My daughter has several severe allergies. One of those is to red dye. That is ALL red dye. She can not eat, drink, use soap, shampoo, or make-up that contains any amount of any numbered red dye. All it took was one bad reaction for her to realize that nothing would be worth experiencing that again. It doesn’t bother her that she can’t use products or digest foods/drinks with red dye. Instead she relates these products to pain. Her attitude carries over to the foods that cause mild reactions.
Staying away from foods that I am allergic to is not as easy. Sure the ones that I have severe reactions to I view as evil, but its the mild reactions that have left the door of temptation open. That is until recently. For years I have been eliminating foods that I am highly allergic to. Three months ago I decided to go a step further by eliminating all foods/drinks that appear to increase my inflammation. I have found through trial and error that not all foods are alike. What I mean is pizza from one parlor may affect my body, but one from another may not. So instead of saying I can no longer have pizza, I tried different ones and the ones that didn’t spark a reaction remained on my “good to eat” list. Taking a cue from my daughter I now view the foods that increase my pain level as evil. I would rather pay the price of pain from something I did physically, then from something I shoved into my mouth.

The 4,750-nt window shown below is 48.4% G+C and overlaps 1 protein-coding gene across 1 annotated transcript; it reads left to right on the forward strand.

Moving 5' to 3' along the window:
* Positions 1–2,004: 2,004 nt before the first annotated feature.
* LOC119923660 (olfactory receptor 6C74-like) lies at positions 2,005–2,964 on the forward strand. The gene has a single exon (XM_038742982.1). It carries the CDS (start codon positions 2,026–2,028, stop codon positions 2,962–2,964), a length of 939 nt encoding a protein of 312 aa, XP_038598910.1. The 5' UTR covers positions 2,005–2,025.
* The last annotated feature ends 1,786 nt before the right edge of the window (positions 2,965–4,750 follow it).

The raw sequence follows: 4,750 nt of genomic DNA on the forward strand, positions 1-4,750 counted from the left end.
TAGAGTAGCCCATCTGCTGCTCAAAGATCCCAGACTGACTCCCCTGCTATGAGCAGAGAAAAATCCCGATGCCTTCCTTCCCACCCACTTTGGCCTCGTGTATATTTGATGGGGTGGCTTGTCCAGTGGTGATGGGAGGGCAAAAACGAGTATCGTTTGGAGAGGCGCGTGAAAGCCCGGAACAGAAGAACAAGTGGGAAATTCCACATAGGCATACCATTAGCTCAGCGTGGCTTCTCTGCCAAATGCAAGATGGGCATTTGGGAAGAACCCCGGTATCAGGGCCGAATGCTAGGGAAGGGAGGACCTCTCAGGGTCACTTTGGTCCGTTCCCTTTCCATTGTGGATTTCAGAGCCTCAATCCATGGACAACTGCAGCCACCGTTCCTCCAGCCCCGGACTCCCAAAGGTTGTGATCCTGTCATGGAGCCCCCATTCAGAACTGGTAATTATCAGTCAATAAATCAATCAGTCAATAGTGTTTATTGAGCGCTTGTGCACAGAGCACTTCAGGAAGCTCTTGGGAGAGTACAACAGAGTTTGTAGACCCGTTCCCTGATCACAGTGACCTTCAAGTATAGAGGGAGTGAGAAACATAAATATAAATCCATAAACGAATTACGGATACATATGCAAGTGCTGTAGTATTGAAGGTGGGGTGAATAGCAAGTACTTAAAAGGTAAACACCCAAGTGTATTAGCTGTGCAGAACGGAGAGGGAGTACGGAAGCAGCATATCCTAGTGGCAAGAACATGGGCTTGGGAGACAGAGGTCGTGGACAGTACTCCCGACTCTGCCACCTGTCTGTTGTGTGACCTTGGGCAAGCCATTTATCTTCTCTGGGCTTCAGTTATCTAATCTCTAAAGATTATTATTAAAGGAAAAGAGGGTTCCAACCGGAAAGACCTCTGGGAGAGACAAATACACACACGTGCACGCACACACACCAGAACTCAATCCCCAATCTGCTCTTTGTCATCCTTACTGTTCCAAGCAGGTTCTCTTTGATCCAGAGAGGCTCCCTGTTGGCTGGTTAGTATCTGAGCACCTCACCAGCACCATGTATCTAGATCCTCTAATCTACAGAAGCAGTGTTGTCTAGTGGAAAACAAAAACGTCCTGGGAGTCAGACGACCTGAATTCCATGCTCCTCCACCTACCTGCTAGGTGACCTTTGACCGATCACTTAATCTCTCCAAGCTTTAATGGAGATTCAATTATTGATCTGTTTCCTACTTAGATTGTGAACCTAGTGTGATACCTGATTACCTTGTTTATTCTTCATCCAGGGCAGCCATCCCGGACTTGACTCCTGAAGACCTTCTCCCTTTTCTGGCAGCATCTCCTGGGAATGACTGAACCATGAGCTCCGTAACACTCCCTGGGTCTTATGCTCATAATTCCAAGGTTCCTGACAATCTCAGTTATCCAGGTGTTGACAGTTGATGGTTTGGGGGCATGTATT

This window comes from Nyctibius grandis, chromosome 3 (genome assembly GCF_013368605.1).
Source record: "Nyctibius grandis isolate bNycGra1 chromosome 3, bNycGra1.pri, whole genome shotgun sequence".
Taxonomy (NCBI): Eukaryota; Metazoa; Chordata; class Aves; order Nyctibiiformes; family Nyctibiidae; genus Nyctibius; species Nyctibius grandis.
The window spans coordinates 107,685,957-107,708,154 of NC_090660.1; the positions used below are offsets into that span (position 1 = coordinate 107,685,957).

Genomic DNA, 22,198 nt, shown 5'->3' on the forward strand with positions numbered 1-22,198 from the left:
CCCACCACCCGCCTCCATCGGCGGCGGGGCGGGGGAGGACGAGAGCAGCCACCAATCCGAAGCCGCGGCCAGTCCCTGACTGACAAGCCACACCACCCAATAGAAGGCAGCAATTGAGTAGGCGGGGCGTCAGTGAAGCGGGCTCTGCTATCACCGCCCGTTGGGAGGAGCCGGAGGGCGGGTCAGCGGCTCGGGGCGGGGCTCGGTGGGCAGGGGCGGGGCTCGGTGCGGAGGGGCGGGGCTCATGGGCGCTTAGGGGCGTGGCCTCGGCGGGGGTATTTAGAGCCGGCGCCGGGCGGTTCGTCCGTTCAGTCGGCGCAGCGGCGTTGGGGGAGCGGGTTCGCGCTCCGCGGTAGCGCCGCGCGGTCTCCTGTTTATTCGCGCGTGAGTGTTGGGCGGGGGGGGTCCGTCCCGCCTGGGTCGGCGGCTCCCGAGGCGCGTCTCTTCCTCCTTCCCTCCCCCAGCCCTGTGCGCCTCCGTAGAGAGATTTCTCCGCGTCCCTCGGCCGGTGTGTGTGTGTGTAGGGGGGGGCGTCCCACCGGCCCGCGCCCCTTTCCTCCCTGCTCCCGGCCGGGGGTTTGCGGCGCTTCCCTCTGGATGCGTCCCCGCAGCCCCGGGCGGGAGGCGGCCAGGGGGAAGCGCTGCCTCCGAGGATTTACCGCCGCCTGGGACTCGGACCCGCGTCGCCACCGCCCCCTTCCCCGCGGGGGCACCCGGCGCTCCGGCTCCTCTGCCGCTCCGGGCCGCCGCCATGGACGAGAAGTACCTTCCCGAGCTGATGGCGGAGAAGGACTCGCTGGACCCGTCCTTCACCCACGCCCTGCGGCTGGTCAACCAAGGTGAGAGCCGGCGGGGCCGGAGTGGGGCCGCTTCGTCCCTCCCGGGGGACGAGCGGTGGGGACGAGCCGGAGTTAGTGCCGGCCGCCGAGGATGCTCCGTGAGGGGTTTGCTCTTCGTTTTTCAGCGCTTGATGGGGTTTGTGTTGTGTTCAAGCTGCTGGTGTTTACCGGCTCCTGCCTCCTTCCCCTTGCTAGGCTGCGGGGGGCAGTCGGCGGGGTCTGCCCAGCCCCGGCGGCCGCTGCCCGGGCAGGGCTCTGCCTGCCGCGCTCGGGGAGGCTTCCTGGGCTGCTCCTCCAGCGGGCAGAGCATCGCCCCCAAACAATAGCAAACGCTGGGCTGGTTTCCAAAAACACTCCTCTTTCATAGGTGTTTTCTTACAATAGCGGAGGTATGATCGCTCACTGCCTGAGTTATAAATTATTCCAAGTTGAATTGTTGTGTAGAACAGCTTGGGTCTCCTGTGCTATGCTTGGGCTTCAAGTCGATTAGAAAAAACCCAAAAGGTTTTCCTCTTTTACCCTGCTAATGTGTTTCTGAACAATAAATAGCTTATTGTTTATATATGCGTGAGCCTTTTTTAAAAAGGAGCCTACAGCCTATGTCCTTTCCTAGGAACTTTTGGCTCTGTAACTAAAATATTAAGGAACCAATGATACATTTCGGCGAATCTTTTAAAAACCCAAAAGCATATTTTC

I know I will never have full control over my inflammation, there are too many factors involved. Of course becoming master of the universe and controlling the weather might help. But I have felt a difference on a daily basis, which makes me one happy lady. Of course losing 22lbs in three months has also been a perk in my elimination game. Speaking of elimination, three months without being constipated or having diarrhea, has been amazing. Sorry, just had to share :)~
It took years of watching my daughter lead by example for me to learn one very important idea. I am not being denied by saying no, instead by saying yes I deny myself the amount of time lost from having a reaction.